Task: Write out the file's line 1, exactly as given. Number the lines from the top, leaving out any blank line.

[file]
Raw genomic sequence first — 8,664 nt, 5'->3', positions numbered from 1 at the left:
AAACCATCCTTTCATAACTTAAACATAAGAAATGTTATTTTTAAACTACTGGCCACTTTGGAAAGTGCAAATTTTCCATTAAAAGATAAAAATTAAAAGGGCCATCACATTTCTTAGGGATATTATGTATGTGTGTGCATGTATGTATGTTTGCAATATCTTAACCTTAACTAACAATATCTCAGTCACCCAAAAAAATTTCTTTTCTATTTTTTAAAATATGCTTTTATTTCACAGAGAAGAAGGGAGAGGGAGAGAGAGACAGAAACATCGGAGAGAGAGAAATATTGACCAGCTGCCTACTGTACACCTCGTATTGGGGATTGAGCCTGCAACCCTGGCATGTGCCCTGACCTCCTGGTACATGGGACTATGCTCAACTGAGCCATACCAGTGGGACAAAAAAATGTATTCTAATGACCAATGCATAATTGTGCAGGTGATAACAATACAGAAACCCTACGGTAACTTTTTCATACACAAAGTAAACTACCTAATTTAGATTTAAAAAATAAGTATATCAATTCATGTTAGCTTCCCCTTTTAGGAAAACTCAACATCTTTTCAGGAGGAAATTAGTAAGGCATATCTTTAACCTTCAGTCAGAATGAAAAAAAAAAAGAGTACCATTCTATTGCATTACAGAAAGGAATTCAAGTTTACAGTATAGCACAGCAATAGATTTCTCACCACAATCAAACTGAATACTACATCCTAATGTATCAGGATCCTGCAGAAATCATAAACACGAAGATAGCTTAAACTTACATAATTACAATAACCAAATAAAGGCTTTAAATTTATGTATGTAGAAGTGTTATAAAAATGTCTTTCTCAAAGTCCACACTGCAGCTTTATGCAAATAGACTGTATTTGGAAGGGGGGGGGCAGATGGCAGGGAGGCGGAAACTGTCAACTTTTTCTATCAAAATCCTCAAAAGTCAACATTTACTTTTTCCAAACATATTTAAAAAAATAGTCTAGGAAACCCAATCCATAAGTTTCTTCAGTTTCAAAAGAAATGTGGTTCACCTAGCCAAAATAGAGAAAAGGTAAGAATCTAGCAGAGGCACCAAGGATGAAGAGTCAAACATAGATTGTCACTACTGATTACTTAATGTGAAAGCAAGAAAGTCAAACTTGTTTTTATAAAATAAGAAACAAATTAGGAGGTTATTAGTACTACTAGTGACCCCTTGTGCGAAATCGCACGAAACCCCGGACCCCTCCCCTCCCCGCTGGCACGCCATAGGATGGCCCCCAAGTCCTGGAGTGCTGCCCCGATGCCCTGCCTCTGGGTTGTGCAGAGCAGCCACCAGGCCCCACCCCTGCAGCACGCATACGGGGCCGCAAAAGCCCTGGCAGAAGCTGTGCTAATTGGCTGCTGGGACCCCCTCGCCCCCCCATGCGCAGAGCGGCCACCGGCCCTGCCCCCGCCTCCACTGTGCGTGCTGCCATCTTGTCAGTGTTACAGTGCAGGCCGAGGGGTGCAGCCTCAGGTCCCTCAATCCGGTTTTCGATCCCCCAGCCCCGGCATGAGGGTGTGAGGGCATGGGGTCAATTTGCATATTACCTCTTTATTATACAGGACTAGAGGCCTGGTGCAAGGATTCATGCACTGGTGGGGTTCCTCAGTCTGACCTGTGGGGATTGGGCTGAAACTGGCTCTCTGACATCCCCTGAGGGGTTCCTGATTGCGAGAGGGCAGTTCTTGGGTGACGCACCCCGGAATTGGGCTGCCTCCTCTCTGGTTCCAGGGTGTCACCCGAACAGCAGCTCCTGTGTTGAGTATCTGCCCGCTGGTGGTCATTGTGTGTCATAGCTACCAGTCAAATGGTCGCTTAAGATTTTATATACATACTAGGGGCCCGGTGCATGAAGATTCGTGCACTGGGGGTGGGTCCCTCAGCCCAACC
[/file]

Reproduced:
Raw genomic sequence first — 8,664 nt, 5'->3', positions numbered from 1 at the left: